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Concept# Exact solutions in general relativity

Summary

In general relativity, an exact solution is a solution of the Einstein field equations whose derivation does not invoke simplifying assumptions, though the starting point for that derivation may be an idealized case like a perfectly spherical shape of matter. Mathematically, finding an exact solution means finding a Lorentzian manifold equipped with tensor fields modeling states of ordinary matter, such as a fluid, or classical non-gravitational fields such as the electromagnetic field.
These tensor fields should obey any relevant physical laws (for example, any electromagnetic field must satisfy Maxwell's equations). Following a standard recipe which is widely used in mathematical physics, these tensor fields should also give rise to specific contributions to the stress–energy tensor . (A field is described by a Lagrangian, varying with respect to the field should give the field equations and varying with respect to the metric should give the stress-energy contribution due to the field.)
Finally, when all the contributions to the stress–energy tensor are added up, the result must be a solution of the Einstein field equations
In the above field equations, is the Einstein tensor, computed uniquely from the metric tensor which is part of the definition of a Lorentzian manifold. Since giving the Einstein tensor does not fully determine the Riemann tensor, but leaves the Weyl tensor unspecified (see the Ricci decomposition), the Einstein equation may be considered a kind of compatibility condition: the spacetime geometry must be consistent with the amount and motion of any matter or non-gravitational fields, in the sense that the immediate presence "here and now" of non-gravitational energy–momentum causes a proportional amount of Ricci curvature "here and now". Moreover, taking covariant derivatives of the field equations and applying the Bianchi identities, it is found that a suitably varying amount/motion of non-gravitational energy–momentum can cause ripples in curvature to propagate as gravitational radiation, even across vacuum regions, which contain no matter or non-gravitational fields.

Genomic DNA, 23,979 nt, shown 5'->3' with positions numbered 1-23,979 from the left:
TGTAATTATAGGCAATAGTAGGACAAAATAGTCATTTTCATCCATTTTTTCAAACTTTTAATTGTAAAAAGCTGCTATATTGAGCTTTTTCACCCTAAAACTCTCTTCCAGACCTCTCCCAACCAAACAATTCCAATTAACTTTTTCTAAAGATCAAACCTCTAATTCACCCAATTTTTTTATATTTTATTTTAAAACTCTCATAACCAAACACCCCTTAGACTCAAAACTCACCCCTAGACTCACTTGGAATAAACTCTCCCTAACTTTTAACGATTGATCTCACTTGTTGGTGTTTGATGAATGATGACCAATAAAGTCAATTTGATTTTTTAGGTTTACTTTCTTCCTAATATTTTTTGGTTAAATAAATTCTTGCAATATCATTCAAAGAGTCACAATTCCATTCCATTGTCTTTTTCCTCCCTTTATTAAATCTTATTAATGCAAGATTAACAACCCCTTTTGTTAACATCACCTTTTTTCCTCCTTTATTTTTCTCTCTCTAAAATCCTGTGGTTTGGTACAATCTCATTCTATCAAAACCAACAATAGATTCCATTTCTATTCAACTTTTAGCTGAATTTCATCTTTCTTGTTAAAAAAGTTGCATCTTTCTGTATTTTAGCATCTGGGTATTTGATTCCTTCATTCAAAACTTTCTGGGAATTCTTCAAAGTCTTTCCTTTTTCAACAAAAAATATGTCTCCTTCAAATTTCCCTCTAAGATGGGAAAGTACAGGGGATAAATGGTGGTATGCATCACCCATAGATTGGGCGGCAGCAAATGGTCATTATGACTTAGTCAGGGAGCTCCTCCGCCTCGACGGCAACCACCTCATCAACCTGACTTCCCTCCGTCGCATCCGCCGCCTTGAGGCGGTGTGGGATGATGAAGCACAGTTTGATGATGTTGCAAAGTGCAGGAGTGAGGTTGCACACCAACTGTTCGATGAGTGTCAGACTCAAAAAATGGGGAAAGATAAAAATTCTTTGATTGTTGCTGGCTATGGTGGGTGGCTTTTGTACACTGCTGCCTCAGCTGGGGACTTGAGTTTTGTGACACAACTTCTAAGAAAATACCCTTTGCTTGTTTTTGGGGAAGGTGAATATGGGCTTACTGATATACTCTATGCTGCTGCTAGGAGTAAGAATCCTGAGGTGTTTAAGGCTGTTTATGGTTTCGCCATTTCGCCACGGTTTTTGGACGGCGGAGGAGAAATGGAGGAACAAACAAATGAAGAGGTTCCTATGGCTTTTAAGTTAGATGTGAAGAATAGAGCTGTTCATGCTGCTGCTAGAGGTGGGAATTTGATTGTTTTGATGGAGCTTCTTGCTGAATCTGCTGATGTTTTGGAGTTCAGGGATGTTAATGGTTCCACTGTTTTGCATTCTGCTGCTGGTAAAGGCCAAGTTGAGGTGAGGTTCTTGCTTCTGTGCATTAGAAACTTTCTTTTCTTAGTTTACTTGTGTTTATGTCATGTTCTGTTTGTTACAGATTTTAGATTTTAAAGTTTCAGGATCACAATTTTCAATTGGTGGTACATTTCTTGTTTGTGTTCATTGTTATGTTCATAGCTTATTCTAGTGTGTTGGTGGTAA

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Vacuum solution (general relativity)

In general relativity, a vacuum solution is a Lorentzian manifold whose Einstein tensor vanishes identically. According to the Einstein field equation, this means that the stress–energy tensor also vanishes identically, so that no matter or non-gravitational fields are present. These are distinct from the electrovacuum solutions, which take into account the electromagnetic field in addition to the gravitational field.

Frame fields in general relativity

A frame field in general relativity (also called a tetrad or vierbein) is a set of four pointwise-orthonormal vector fields, one timelike and three spacelike, defined on a Lorentzian manifold that is physically interpreted as a model of spacetime. The timelike unit vector field is often denoted by and the three spacelike unit vector fields by . All tensorial quantities defined on the manifold can be expressed using the frame field and its dual coframe field.

Metric tensor (general relativity)

In general relativity, the metric tensor (in this context often abbreviated to simply the metric) is the fundamental object of study. The metric captures all the geometric and causal structure of spacetime, being used to define notions such as time, distance, volume, curvature, angle, and separation of the future and the past. In general relativity, the metric tensor plays the role of the gravitational potential in the classical theory of gravitation, although the physical content of the associated equations is entirely different.

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